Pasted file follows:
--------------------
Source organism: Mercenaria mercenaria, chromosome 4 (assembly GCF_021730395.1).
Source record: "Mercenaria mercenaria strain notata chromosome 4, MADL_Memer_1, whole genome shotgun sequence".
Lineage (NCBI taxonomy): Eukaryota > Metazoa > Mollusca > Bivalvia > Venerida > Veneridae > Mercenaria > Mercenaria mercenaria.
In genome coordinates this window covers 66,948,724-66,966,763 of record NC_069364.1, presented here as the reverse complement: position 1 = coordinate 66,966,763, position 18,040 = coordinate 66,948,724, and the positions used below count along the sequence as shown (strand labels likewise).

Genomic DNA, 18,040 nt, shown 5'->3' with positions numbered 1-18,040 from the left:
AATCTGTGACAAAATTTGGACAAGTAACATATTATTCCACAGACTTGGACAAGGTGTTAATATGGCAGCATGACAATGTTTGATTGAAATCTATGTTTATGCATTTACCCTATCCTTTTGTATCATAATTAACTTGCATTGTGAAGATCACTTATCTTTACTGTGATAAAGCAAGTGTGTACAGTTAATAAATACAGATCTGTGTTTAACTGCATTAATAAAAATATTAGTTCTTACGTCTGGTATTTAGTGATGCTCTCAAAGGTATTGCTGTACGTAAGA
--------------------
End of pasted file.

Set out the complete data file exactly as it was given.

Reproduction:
Source organism: Mercenaria mercenaria, chromosome 4 (assembly GCF_021730395.1).
Source record: "Mercenaria mercenaria strain notata chromosome 4, MADL_Memer_1, whole genome shotgun sequence".
Lineage (NCBI taxonomy): Eukaryota > Metazoa > Mollusca > Bivalvia > Venerida > Veneridae > Mercenaria > Mercenaria mercenaria.
In genome coordinates this window covers 66,948,724-66,966,763 of record NC_069364.1, presented here as the reverse complement: position 1 = coordinate 66,966,763, position 18,040 = coordinate 66,948,724, and the positions used below count along the sequence as shown (strand labels likewise).

Genomic DNA, 18,040 nt, shown 5'->3' with positions numbered 1-18,040 from the left:
AATCTGTGACAAAATTTGGACAAGTAACATATTATTCCACAGACTTGGACAAGGTGTTAATATGGCAGCATGACAATGTTTGATTGAAATCTATGTTTATGCATTTACCCTATCCTTTTGTATCATAATTAACTTGCATTGTGAAGATCACTTATCTTTACTGTGATAAAGCAAGTGTGTACAGTTAATAAATACAGATCTGTGTTTAACTGCATTAATAAAAATATTAGTTCTTACGTCTGGTATTTAGTGATGCTCTCAAAGGTATTGCTGTACGTAAGA